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Lead, Kindiy Light

BMCR reviews Christos Didaskalos. The Christology of Clement of Alexandria, by Oleh Kindiy.

Brilliant, a man deeply cultured, Clement left us one of the warmest voices of the pre-Nicene Church. His portrait of Christ is complex, according to Kindiy, according to the reviewer:

Christ as the New Song is the captivating fish net which attracts non-Christians to Christianity and which retains them as Christians. The first changes of the new Christians in the congregation are also the work of the New Song.

At the next stage, Christ the Pedagogue takes over the responsibility for the newly converted and teaches them how to live as Christians. After that, the Pedagogue teaches the Christians how to read the Bible in a proper way, for example by introducing them to the ideas of different levels of the biblical texts. Further, the Pedagogue teaches Christians about the identity of God, which was hidden from them until then, and also about the identity and destiny of humans. Another part of the Pedagogue’s work is to heal humanity in order to lead humanity back to its original health.

Christ as High Priest brings the advanced Christians who have been taught by the Pedagogue and Teacher to the highest level of knowledge (gnosis). At this level, the Christians will be able to see and contemplate God, and they will consequently be one with God (theosis).

5 thoughts on “Lead, Kindiy Light

  1. Beautiful quote. And the “gnosis” we learn: Christ in the Eucharist, making us flesh and blood with God, one with God body and soul.

    Mike, I stopped by to say hello, let you know some of the fruits of my work, which you in part helped me with sometime back on my paper on John 6, research which I’ve since incorporated into my evangelization course – which also relies quite a bit on the Fathers!

    I now teach not only locally through the Archdiocese of Denver, but also by distance. Next distance course begins in a week, on Sept. 21.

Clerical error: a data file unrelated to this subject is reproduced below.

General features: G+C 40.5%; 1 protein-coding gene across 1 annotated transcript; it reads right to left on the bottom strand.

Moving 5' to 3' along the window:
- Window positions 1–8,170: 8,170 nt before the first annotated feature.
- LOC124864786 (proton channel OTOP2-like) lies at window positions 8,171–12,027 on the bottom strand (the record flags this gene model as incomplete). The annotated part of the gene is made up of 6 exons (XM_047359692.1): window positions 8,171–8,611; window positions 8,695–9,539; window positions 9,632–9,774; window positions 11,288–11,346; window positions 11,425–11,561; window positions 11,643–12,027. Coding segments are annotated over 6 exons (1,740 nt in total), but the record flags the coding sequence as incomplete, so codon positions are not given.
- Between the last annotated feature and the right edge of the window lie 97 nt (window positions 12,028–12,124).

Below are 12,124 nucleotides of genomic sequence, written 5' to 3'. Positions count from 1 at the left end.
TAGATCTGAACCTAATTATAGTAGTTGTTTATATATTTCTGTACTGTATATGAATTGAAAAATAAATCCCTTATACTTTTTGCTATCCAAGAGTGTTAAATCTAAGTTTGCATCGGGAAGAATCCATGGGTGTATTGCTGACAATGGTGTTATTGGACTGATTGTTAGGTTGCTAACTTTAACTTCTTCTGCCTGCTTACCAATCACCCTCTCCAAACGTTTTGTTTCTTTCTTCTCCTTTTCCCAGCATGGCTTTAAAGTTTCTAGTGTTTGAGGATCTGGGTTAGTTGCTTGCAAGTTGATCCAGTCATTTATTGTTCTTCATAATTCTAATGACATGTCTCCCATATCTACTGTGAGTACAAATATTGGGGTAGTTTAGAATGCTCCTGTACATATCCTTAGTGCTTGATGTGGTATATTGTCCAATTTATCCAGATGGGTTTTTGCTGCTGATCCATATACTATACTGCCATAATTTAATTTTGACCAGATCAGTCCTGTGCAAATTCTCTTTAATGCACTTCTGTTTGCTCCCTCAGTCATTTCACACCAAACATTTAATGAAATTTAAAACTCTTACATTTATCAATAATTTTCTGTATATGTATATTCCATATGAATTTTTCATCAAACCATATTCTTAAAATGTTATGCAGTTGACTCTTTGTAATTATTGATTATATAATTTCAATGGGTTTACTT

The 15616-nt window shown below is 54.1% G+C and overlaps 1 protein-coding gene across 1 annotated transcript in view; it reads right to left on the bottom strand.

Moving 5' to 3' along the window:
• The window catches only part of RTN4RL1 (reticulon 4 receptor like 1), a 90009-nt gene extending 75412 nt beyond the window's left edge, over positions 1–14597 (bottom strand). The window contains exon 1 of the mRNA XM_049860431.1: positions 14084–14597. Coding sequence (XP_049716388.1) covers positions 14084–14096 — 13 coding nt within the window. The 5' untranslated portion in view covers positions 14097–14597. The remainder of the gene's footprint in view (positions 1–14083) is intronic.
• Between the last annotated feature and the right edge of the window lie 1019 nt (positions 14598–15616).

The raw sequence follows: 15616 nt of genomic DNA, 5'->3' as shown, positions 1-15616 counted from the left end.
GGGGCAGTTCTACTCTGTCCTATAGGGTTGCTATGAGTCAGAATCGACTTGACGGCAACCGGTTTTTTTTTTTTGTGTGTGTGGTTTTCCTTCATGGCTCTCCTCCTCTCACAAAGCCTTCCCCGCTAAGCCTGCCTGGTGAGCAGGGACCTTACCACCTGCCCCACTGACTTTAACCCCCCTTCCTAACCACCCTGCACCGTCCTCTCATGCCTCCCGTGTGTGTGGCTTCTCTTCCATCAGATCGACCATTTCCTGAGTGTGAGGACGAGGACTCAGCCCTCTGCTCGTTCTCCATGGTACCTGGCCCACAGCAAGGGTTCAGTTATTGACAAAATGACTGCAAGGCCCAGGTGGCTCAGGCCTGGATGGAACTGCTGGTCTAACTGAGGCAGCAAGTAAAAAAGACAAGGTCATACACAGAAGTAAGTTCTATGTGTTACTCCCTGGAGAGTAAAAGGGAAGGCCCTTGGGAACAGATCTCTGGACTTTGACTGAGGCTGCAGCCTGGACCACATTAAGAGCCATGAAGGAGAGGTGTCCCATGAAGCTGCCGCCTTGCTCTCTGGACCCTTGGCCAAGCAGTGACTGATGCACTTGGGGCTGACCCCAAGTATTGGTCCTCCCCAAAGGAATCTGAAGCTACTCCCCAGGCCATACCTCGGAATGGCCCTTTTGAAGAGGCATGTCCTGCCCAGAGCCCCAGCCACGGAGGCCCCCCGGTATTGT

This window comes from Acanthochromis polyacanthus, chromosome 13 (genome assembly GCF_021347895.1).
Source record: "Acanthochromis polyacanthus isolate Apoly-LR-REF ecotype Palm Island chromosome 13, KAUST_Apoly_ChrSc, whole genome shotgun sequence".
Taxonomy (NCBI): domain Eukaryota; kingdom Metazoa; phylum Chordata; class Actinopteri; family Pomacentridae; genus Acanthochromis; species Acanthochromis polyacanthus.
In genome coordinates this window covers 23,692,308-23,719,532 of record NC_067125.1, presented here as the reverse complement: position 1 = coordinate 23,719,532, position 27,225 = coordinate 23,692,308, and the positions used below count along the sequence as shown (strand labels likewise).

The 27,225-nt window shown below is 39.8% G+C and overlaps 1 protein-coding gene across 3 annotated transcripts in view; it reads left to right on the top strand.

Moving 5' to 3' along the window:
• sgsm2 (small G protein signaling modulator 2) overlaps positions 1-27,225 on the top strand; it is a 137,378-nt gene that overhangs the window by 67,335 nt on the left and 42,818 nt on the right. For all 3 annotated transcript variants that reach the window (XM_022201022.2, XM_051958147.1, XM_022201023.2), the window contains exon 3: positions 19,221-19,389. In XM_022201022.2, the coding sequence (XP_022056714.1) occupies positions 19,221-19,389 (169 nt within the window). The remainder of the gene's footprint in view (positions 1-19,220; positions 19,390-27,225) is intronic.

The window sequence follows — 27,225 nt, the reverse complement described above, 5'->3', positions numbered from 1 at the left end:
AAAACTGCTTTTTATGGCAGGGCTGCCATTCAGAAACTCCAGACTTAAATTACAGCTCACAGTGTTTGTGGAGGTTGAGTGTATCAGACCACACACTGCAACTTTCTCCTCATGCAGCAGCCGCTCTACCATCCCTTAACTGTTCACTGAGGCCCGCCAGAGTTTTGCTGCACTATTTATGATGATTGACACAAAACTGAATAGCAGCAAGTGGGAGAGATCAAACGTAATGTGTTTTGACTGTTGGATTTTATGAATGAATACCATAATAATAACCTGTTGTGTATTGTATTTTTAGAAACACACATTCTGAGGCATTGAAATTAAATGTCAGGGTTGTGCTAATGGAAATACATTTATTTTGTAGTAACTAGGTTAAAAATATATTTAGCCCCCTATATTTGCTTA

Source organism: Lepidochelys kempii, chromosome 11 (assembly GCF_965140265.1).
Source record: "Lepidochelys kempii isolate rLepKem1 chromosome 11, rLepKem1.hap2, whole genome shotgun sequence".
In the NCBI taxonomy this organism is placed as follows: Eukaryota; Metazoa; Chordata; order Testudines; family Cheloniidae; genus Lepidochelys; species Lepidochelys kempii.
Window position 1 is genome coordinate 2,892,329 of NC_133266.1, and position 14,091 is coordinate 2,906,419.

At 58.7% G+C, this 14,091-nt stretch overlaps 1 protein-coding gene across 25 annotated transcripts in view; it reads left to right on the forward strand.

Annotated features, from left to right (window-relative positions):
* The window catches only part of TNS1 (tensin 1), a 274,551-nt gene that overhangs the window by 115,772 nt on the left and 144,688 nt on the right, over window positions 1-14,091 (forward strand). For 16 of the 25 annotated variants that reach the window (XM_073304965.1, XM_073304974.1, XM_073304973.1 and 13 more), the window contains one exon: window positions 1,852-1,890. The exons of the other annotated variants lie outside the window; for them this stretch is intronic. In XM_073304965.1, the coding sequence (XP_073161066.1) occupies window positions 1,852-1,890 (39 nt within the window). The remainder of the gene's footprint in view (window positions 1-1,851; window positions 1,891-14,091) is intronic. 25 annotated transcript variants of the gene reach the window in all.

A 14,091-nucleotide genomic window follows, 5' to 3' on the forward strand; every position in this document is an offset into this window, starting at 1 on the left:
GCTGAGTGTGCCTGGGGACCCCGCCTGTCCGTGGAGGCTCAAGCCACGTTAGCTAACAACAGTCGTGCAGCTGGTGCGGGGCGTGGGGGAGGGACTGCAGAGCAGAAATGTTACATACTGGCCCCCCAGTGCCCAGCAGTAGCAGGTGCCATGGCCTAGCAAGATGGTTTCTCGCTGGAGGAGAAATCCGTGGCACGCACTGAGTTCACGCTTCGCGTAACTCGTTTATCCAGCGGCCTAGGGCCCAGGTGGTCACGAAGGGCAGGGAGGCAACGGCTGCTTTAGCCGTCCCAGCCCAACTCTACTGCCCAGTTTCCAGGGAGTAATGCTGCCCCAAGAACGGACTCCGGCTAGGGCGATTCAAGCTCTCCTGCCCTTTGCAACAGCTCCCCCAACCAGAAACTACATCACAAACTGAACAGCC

Enjoy! Let me know what you think.

  2. I looked Clement up in Wikipedia and was surprised to see him presented at a proto- or crypto-Arian. The quotations there certainly made him sound like one!

    Do most scholars now see Clement this way?

    I know he seems usually not called “St. Clement” and doesn’t seem to be in the Martyrology.

  3. Thanks for asking a fascinating question. When I wrote my first book on the Fathers, I spoke of Clement without the “St.,” for precisely the reason you mention. Then I noticed that the old manuals were divided on the subject (as they are, for example, on the status of Eusebius, Origen, and Tertullian as “Fathers”). Jurgens, for example, lists Clement as “Saint.” I consulted with an expert on saint-making, who told me that the judgment of Benedict XIV (to remove Clement’s name) was based on critical historical questions and not on doubts about Clement’s sanctity. He is listed in Bunson’s recent Encyclopedia of Saints, but not in Delaney’s Dictionary. The more recently canonized St. Josemaria Escriva was fond of the old Alexandrian’s work and spoke of him as “Saint Clement.” Noting all of the above, I couldn’t help doing the same. So I changed course for my book on the Mass.

    Do most scholars see Clement as a proto- or crypto-Arian. It’s hard to say. I wouldn’t judge him (or any of the pre-Nicene Fathers) badly because they didn’t toe the line that was articulated much later at Nicea. His desire was to teach with the Catholic Church, which he called his mother.

    You’ll find many of the pre-Nicene Fathers dragged into this at some point. Because of their lack of precision (that later centuries deemed necessary), they’re accused of subordinationism or modalism. The Alexandrians, with their emanationist language, were especially vulnerable. Arius forced the moment to its crisis, but when he did he positioned himself as a conservative.

  4. The link to the review actually links to the Amazon page…

  5. Thanks, Jeff. I think I fixed it now.

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